Home Videos in the Blog Age

November 8, 2007

Vista busy cursor There was a time that you’d go on holiday, shoot loads of DV footage and maybe watch it once with your family, unedited. To do that you’d plug the camcorder directly into your TV because anything cleverer was too much like hard work.

Some diehards, myself included, might have tried their hand at home video editing, mostly with cheap crappy tools. Some really hardy types might venture into Adobe Premiere territory to do some proper editing. Music, titles, cross-fades, fancy transitions, the lot. I did all this. It takes ages, and you then still have a big job on your hands to encode to MPEG2 format and burn a valid DVD that will actually play in your home DVD player.

And when you’ve done all that your family might condescend to stop whatever they’re doing and sit through it once, like they’re doing you a big favour. The DVD then sits on a shelf collecting dust.

All in all, really not worth the return for the effort put in.

Well, we are now in the era of blogs, social networks and youTube. I would like to suggest there is a new and better paradigm for how to “do home video”:

  • You tackle your video in neat little chunks of just a few minutes, each detailing a discrete episode in your holiday or party or whatever.
  • You process one such clip at a time, as a self-contained mini video for viewing in its own right.
  • Each clip just needs basic tidying up – no need to waste hours on titles, cute transitions, etc. Just cut out the dross.
  • The tidy clip of video is suitably compressed and uploaded to youTube, Vimeo or whatever you prefer.
  • You email your friends to tell them there’s a new clip to look at, or better still embed the clip in your blog. You can still email everyone, or advertise the new content on Facebook or whatever your favourite social networking site is.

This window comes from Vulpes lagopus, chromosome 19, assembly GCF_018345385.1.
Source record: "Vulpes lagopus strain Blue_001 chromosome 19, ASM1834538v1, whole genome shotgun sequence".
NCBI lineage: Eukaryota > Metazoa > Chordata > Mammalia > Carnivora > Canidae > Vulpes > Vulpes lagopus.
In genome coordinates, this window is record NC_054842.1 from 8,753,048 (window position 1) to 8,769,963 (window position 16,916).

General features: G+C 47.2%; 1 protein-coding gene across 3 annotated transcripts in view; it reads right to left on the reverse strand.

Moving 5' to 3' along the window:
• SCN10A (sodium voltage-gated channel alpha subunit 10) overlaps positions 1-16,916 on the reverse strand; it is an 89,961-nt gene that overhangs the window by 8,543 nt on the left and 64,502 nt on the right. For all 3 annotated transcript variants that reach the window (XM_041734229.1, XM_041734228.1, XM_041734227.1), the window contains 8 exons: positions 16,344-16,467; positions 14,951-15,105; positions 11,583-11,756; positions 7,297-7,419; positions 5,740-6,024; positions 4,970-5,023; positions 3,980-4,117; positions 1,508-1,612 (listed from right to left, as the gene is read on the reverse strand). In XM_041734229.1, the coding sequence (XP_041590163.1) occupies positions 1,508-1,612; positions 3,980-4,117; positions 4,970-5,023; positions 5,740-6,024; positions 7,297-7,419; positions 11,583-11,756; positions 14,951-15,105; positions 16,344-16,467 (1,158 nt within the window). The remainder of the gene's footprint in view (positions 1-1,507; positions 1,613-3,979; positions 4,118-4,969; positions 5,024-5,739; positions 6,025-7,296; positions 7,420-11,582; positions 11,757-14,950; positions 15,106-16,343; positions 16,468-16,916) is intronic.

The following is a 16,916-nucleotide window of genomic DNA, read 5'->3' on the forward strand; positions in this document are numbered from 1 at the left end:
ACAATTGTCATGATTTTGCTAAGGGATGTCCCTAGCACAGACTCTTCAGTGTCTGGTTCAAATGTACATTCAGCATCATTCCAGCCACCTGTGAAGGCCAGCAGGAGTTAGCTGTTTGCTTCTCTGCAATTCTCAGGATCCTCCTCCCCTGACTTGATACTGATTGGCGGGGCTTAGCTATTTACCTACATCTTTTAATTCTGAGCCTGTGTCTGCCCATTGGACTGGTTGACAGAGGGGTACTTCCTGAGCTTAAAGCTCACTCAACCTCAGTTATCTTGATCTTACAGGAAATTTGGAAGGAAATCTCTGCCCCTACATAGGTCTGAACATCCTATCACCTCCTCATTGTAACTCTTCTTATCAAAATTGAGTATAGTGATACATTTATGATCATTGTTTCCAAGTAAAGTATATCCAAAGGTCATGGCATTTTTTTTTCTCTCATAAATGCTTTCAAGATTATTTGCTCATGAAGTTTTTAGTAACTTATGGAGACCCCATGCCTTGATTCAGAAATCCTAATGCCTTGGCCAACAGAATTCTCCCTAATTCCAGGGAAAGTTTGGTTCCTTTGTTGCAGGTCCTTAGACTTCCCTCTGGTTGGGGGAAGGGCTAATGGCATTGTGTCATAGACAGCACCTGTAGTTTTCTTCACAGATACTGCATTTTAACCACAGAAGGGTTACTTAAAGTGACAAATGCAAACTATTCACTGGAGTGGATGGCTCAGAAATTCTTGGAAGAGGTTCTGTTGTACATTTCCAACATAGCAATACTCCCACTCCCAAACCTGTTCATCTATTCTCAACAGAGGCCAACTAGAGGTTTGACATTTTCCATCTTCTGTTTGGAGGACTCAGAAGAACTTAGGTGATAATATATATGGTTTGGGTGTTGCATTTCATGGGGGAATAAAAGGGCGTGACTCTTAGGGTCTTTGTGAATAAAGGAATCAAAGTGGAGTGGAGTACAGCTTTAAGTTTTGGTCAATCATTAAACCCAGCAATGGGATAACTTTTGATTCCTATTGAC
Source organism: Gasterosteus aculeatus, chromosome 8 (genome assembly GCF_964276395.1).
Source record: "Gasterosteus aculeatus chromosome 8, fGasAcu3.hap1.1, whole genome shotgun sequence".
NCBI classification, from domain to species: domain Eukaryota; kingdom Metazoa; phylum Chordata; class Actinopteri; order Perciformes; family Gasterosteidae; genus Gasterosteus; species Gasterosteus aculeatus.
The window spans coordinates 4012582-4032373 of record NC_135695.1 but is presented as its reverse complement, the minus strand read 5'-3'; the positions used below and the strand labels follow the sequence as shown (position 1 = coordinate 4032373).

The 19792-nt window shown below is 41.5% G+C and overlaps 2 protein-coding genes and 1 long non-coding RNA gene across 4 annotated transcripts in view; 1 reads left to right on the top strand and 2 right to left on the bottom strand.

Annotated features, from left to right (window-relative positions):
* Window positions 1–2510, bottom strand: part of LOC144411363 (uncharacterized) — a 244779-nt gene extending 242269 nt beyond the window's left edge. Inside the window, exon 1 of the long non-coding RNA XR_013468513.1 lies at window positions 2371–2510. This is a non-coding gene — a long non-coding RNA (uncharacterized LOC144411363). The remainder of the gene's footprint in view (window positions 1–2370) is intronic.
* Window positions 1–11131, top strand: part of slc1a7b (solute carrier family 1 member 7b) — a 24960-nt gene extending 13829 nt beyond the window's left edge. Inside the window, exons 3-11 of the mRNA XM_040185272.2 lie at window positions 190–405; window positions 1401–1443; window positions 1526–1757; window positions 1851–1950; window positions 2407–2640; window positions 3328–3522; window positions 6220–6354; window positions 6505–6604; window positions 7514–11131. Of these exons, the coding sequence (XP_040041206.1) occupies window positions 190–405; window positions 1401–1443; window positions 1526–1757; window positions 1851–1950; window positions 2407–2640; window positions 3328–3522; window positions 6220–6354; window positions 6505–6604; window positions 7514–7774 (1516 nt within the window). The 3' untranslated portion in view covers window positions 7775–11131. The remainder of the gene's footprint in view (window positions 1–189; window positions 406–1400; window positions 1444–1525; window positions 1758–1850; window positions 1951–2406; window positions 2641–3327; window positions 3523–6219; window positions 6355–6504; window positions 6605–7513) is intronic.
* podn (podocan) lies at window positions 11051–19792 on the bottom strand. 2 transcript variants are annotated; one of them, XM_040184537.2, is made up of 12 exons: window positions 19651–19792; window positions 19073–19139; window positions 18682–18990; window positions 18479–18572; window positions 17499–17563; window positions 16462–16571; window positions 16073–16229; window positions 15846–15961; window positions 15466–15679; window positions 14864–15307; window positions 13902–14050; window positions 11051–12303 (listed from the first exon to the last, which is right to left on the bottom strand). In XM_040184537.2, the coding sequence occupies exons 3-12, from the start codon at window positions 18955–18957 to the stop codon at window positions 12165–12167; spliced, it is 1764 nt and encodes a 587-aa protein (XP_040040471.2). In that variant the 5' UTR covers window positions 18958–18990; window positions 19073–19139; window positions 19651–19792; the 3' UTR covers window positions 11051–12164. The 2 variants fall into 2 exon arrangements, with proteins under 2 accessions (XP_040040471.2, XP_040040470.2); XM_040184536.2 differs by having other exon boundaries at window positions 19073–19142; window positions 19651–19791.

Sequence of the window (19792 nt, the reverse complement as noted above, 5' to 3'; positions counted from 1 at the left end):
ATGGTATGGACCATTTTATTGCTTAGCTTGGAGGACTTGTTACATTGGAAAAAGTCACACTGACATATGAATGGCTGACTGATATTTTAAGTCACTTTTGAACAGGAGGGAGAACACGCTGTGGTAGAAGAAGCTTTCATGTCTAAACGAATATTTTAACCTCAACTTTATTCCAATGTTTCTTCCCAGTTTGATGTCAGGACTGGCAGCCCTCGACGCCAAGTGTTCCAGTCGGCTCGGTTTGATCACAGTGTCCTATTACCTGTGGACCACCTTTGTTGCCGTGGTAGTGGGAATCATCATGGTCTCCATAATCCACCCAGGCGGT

• You go onto the next 3 or 4 minute clip, remembering to cherry-pick ruthlessly. Unless there is something of genuine interest in the footage you discard it. Even so, it might take you a few weeks to get through all the footage worth sharing.

Why do it this way? Well …

  • It’s much less of a chore for you
  • Stuff starts to appear quicker. Family aren’t waiting for months for you to produce a complete DVD
  • Your friends and family can watch it at their leisure, at a time that suits them, without having to leave the comfort of their homes and can replay their favourite bits as often as they like. They don’t have to travel to your house in the rain or wait for a DVD in the post
  • They don’t get overfaced with having to smile politely through an hour of video in one sitting. If your clips are well chosen, your friends might actually find themselves looking forward to the next little instalment, and if they don’t well you need never know or worry about it
  • It gives people a reason to keep coming back to your blog/Facebook entry/youTube channel
  • If you embed your clips in a blog, your viewers can leave comments – which is nice
  • Most important of all, this approach sits well with the way people are tending to use the Internet and interact with each other in the Blog Age

There is still the issue of how to convert short sections of DV footage as quickly and painlessly as possible into decent quality compressed files, ready for uploading to an online video website. This is a subject I am tackling in the Vista’s Video Nasties series, which should result in a complete recipe for automated video processing bliss.

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